Review: The A-Team

In 1972, a crack commando unit was sent to prison by a military court for a crime they didn't commit. These men promptly escaped from a maximum security stockade to the Los Angeles underground. Today, still wanted by the government, they survive as soldiers of fortune. If you have a problem, if no one else can help, and if you can find them, maybe you can hire... The A-Team.

It's been 27 years since THE A-TEAM premiered after Super Bowl XVII in 1983. Featuring Dirk Benedict as Faceman, George Peppard as team leader Hannibal, Dwight Schultz as "Howling Mad" Murdock and Mr. T as B.A. Baracus, the show went on to become a pop cultural phenom, spawning catchphrases and a merchandising bonanza.

Although the show was a hit, THE A-TEAM wasn't known for having sophisticated plots or, with its baddie of the week storytelling, intriguing villains. With most of each episode’s budget going to explosions and stuff to go boom, the settings for each episode were so generic and nondescript, the writers rarely bothered to tell you what town the A-Team was supposed to be in.

What THE A-TEAM did have was a memorable theme, even more memorable characters, a bloodless and deathless approach to violence that made the show kid friendly, an ensemble whose chemistry others have tried, and mostly have failed, to replicate in other properties, and a sense of fun.

Question is, would a big budget feature survive the transition, retaining the elements that made the show a hit, or would the jump in size magnify the show's weaknesses? The answer is yes and yes.

In casting, the creative team overcame the most difficult task, finding actors who could emulate what Peppard, Benedict, Schultz and Mr. T did without devolving into mere imitation.

Among the new recruits, Liam Neeson as Hannibal and Bradley Cooper as Faceman are the standouts and seem to be enjoying themselves the most. Lacking the natural charisma Mr. T brought to the role, Quinton Jackson still makes a good B.A., proving that the shoes weren’t impossible to fill. The last time we saw Sharlto Copley he was in last summer’s blockbuster hit DISTRICT 9 and now sans mustache and rocking an American accent, he’s amped up to 11 and is unrecognizable as Murdock. Collectively, this motley crew is a blast to watch on screen.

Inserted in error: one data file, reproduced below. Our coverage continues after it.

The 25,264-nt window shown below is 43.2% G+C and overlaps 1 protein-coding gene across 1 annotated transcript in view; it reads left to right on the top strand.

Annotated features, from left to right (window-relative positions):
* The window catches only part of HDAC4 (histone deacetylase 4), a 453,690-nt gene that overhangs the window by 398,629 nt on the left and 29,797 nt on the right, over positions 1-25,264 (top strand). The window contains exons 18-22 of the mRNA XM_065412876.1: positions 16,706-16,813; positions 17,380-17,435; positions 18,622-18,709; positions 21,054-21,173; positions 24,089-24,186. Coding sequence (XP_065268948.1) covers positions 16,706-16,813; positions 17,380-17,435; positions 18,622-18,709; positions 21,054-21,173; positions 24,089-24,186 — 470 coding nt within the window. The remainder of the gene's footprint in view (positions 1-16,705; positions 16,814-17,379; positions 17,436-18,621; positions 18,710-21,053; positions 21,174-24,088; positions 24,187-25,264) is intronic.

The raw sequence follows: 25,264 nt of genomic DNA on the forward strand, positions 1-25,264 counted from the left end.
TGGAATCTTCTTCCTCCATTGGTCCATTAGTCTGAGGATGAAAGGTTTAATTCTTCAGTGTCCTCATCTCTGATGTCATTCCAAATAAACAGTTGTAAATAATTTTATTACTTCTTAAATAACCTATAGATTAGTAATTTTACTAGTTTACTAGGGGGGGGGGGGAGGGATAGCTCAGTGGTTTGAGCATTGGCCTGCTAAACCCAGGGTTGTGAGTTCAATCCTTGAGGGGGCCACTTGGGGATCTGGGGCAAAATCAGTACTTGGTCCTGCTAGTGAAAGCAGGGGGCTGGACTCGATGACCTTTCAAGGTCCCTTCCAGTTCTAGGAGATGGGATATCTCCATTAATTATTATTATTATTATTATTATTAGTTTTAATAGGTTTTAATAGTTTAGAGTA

When director Joe Carnahan (SMOKING ACES, NARC) focuses on his ensemble cast the movie clicks. Whenever he breaks up the team, as he does during a way too lengthy prison stretch in the second act, the film’s energy dissipates and proceedings turn into a slog.

Adding to that feeling of "can we skip this, it's boring", was the decision to have not one, not two, but three villains, each with their own poorly conceived reason for existing.

Also on scripting duty, Carnahan, along with co-writers Brian Bloom and Skip Woods, attempts to give the feature version of the A-Team antagonists who are just as capable as the quartet to tangle with. Regrettably, the bad guys are still just as inept, clueless and bad shots as their small screen counterparts; they just have better toys and bigger guns.

And the plot?

On one hand, it's understandable why Carnahan chose to open  with a Mexican set prologue. Individually, the beats in the prologue do a decent, to sometimes great, job of introducing us to the characters and their personalities and setting the tone--i.e. please feel free to smile, this is meant to be fun.

On the other, as action beats and taken as a whole, these same moments don't gel to make the prologue a compelling tale in its own right. It means the movie doesn't really start for almost twenty minutes, and double that before we get to see our first bonafide A-Team mission--and what is arguably the best section of the film bar none.

However, that same mission and the frame job that results from it, while great, isn't the most compelling catalyst to build a film around. Hannibal sitting in prison seething for revenge and B.A. trying to decide if he's a man of peace or of war,  contradicts the movie's opening assertion that this is all meant to be a wacky fun thrill ride. More importantly, it betrays the affable spirit of the original, giving the film an unneeded mean streak.

So the final verdict? As a movie, THE A-TEAM isn't totally boring, nor is it entirely engaging. As a potential franchise, let's hope whoever helms the sequel cracks open a few of the DVD box sets and takes better notes.